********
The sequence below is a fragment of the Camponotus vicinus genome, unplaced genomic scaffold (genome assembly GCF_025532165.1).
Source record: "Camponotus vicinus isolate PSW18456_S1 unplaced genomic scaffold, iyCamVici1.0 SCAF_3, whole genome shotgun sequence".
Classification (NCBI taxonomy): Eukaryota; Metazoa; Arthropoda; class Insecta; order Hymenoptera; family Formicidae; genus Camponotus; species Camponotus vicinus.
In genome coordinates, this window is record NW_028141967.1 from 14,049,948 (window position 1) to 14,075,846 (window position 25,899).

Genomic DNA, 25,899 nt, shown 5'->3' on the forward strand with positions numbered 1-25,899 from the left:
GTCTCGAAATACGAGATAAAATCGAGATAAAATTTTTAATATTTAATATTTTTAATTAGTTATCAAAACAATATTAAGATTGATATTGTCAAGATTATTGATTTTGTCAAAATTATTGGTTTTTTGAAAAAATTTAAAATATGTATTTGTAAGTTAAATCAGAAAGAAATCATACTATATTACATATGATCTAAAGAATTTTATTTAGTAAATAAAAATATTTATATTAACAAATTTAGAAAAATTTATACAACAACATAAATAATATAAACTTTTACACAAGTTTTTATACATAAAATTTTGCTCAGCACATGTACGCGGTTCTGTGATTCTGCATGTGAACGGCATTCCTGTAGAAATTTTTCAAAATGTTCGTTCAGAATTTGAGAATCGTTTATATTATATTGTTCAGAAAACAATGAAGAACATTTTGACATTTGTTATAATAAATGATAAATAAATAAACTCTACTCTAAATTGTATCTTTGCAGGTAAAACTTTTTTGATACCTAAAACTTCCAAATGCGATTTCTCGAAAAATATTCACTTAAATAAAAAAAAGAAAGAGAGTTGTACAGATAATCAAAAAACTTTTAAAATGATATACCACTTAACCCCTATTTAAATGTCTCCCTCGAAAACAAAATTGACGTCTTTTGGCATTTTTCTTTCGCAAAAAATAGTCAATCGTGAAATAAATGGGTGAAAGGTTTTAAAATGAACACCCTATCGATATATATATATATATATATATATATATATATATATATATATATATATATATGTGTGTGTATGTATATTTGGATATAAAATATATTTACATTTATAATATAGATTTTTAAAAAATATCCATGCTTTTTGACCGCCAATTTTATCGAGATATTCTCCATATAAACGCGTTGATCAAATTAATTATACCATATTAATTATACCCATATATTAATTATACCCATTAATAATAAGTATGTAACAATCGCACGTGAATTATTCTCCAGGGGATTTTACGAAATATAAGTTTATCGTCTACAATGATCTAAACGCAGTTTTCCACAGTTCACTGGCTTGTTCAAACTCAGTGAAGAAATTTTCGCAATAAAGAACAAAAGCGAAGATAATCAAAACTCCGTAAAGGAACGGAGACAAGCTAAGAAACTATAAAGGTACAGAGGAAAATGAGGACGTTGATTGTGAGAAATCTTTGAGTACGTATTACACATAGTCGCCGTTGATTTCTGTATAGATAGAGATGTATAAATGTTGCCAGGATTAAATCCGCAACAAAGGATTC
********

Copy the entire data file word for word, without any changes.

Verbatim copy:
The sequence below is a fragment of the Camponotus vicinus genome, unplaced genomic scaffold (genome assembly GCF_025532165.1).
Source record: "Camponotus vicinus isolate PSW18456_S1 unplaced genomic scaffold, iyCamVici1.0 SCAF_3, whole genome shotgun sequence".
Classification (NCBI taxonomy): Eukaryota; Metazoa; Arthropoda; class Insecta; order Hymenoptera; family Formicidae; genus Camponotus; species Camponotus vicinus.
In genome coordinates, this window is record NW_028141967.1 from 14,049,948 (window position 1) to 14,075,846 (window position 25,899).

Genomic DNA, 25,899 nt, shown 5'->3' on the forward strand with positions numbered 1-25,899 from the left:
GTCTCGAAATACGAGATAAAATCGAGATAAAATTTTTAATATTTAATATTTTTAATTAGTTATCAAAACAATATTAAGATTGATATTGTCAAGATTATTGATTTTGTCAAAATTATTGGTTTTTTGAAAAAATTTAAAATATGTATTTGTAAGTTAAATCAGAAAGAAATCATACTATATTACATATGATCTAAAGAATTTTATTTAGTAAATAAAAATATTTATATTAACAAATTTAGAAAAATTTATACAACAACATAAATAATATAAACTTTTACACAAGTTTTTATACATAAAATTTTGCTCAGCACATGTACGCGGTTCTGTGATTCTGCATGTGAACGGCATTCCTGTAGAAATTTTTCAAAATGTTCGTTCAGAATTTGAGAATCGTTTATATTATATTGTTCAGAAAACAATGAAGAACATTTTGACATTTGTTATAATAAATGATAAATAAATAAACTCTACTCTAAATTGTATCTTTGCAGGTAAAACTTTTTTGATACCTAAAACTTCCAAATGCGATTTCTCGAAAAATATTCACTTAAATAAAAAAAAGAAAGAGAGTTGTACAGATAATCAAAAAACTTTTAAAATGATATACCACTTAACCCCTATTTAAATGTCTCCCTCGAAAACAAAATTGACGTCTTTTGGCATTTTTCTTTCGCAAAAAATAGTCAATCGTGAAATAAATGGGTGAAAGGTTTTAAAATGAACACCCTATCGATATATATATATATATATATATATATATATATATATATATATATATATATATGTGTGTGTATGTATATTTGGATATAAAATATATTTACATTTATAATATAGATTTTTAAAAAATATCCATGCTTTTTGACCGCCAATTTTATCGAGATATTCTCCATATAAACGCGTTGATCAAATTAATTATACCATATTAATTATACCCATATATTAATTATACCCATTAATAATAAGTATGTAACAATCGCACGTGAATTATTCTCCAGGGGATTTTACGAAATATAAGTTTATCGTCTACAATGATCTAAACGCAGTTTTCCACAGTTCACTGGCTTGTTCAAACTCAGTGAAGAAATTTTCGCAATAAAGAACAAAAGCGAAGATAATCAAAACTCCGTAAAGGAACGGAGACAAGCTAAGAAACTATAAAGGTACAGAGGAAAATGAGGACGTTGATTGTGAGAAATCTTTGAGTACGTATTACACATAGTCGCCGTTGATTTCTGTATAGATAGAGATGTATAAATGTTGCCAGGATTAAATCCGCAACAAAGGATTC